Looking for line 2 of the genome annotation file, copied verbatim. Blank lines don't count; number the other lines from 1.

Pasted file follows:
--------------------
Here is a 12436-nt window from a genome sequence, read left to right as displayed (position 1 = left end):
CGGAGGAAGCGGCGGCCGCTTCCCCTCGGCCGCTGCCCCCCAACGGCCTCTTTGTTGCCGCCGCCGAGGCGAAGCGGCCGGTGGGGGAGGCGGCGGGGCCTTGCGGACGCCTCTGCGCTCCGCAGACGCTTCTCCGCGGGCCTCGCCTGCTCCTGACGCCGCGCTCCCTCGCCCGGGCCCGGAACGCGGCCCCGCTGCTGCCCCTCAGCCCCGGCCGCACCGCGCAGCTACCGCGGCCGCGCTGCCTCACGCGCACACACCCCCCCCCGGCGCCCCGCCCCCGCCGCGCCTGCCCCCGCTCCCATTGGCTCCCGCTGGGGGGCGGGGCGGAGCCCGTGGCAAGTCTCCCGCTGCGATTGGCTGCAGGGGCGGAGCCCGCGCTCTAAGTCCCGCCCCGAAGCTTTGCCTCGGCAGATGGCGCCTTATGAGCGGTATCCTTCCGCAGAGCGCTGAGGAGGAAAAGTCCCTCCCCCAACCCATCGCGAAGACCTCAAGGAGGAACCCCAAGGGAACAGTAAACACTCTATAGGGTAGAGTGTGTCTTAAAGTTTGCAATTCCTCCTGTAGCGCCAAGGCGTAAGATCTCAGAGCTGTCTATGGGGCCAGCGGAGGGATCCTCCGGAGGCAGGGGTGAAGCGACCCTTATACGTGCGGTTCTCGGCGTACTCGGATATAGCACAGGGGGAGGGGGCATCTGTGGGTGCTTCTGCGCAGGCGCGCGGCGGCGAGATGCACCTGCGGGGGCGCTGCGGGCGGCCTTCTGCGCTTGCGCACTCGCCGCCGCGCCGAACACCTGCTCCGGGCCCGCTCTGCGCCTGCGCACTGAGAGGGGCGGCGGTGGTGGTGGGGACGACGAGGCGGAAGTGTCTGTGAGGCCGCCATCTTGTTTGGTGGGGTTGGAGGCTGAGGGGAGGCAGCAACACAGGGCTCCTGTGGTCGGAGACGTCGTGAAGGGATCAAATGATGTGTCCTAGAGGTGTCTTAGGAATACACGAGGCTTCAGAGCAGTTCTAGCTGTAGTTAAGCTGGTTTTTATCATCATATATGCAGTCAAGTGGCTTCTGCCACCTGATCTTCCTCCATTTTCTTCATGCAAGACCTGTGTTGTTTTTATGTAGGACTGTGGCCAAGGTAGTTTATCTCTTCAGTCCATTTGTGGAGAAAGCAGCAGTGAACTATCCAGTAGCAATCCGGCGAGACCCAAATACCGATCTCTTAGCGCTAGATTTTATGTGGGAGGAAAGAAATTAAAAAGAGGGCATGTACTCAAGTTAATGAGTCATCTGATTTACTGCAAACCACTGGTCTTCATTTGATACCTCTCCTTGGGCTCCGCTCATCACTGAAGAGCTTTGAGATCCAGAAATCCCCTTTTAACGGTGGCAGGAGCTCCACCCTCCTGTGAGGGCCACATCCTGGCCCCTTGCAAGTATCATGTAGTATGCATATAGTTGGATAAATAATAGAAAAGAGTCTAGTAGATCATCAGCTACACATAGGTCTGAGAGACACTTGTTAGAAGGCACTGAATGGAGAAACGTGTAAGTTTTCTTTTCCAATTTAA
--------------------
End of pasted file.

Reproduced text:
CGGAGGAAGCGGCGGCCGCTTCCCCTCGGCCGCTGCCCCCCAACGGCCTCTTTGTTGCCGCCGCCGAGGCGAAGCGGCCGGTGGGGGAGGCGGCGGGGCCTTGCGGACGCCTCTGCGCTCCGCAGACGCTTCTCCGCGGGCCTCGCCTGCTCCTGACGCCGCGCTCCCTCGCCCGGGCCCGGAACGCGGCCCCGCTGCTGCCCCTCAGCCCCGGCCGCACCGCGCAGCTACCGCGGCCGCGCTGCCTCACGCGCACACACCCCCCCCCGGCGCCCCGCCCCCGCCGCGCCTGCCCCCGCTCCCATTGGCTCCCGCTGGGGGGCGGGGCGGAGCCCGTGGCAAGTCTCCCGCTGCGATTGGCTGCAGGGGCGGAGCCCGCGCTCTAAGTCCCGCCCCGAAGCTTTGCCTCGGCAGATGGCGCCTTATGAGCGGTATCCTTCCGCAGAGCGCTGAGGAGGAAAAGTCCCTCCCCCAACCCATCGCGAAGACCTCAAGGAGGAACCCCAAGGGAACAGTAAACACTCTATAGGGTAGAGTGTGTCTTAAAGTTTGCAATTCCTCCTGTAGCGCCAAGGCGTAAGATCTCAGAGCTGTCTATGGGGCCAGCGGAGGGATCCTCCGGAGGCAGGGGTGAAGCGACCCTTATACGTGCGGTTCTCGGCGTACTCGGATATAGCACAGGGGGAGGGGGCATCTGTGGGTGCTTCTGCGCAGGCGCGCGGCGGCGAGATGCACCTGCGGGGGCGCTGCGGGCGGCCTTCTGCGCTTGCGCACTCGCCGCCGCGCCGAACACCTGCTCCGGGCCCGCTCTGCGCCTGCGCACTGAGAGGGGCGGCGGTGGTGGTGGGGACGACGAGGCGGAAGTGTCTGTGAGGCCGCCATCTTGTTTGGTGGGGTTGGAGGCTGAGGGGAGGCAGCAACACAGGGCTCCTGTGGTCGGAGACGTCGTGAAGGGATCAAATGATGTGTCCTAGAGGTGTCTTAGGAATACACGAGGCTTCAGAGCAGTTCTAGCTGTAGTTAAGCTGGTTTTTATCATCATATATGCAGTCAAGTGGCTTCTGCCACCTGATCTTCCTCCATTTTCTTCATGCAAGACCTGTGTTGTTTTTATGTAGGACTGTGGCCAAGGTAGTTTATCTCTTCAGTCCATTTGTGGAGAAAGCAGCAGTGAACTATCCAGTAGCAATCCGGCGAGACCCAAATACCGATCTCTTAGCGCTAGATTTTATGTGGGAGGAAAGAAATTAAAAAGAGGGCATGTACTCAAGTTAATGAGTCATCTGATTTACTGCAAACCACTGGTCTTCATTTGATACCTCTCCTTGGGCTCCGCTCATCACTGAAGAGCTTTGAGATCCAGAAATCCCCTTTTAACGGTGGCAGGAGCTCCACCCTCCTGTGAGGGCCACATCCTGGCCCCTTGCAAGTATCATGTAGTATGCATATAGTTGGATAAATAATAGAAAAGAGTCTAGTAGATCATCAGCTACACATAGGTCTGAGAGACACTTGTTAGAAGGCACTGAATGGAGAAACGTGTAAGTTTTCTTTTCCAATTTAA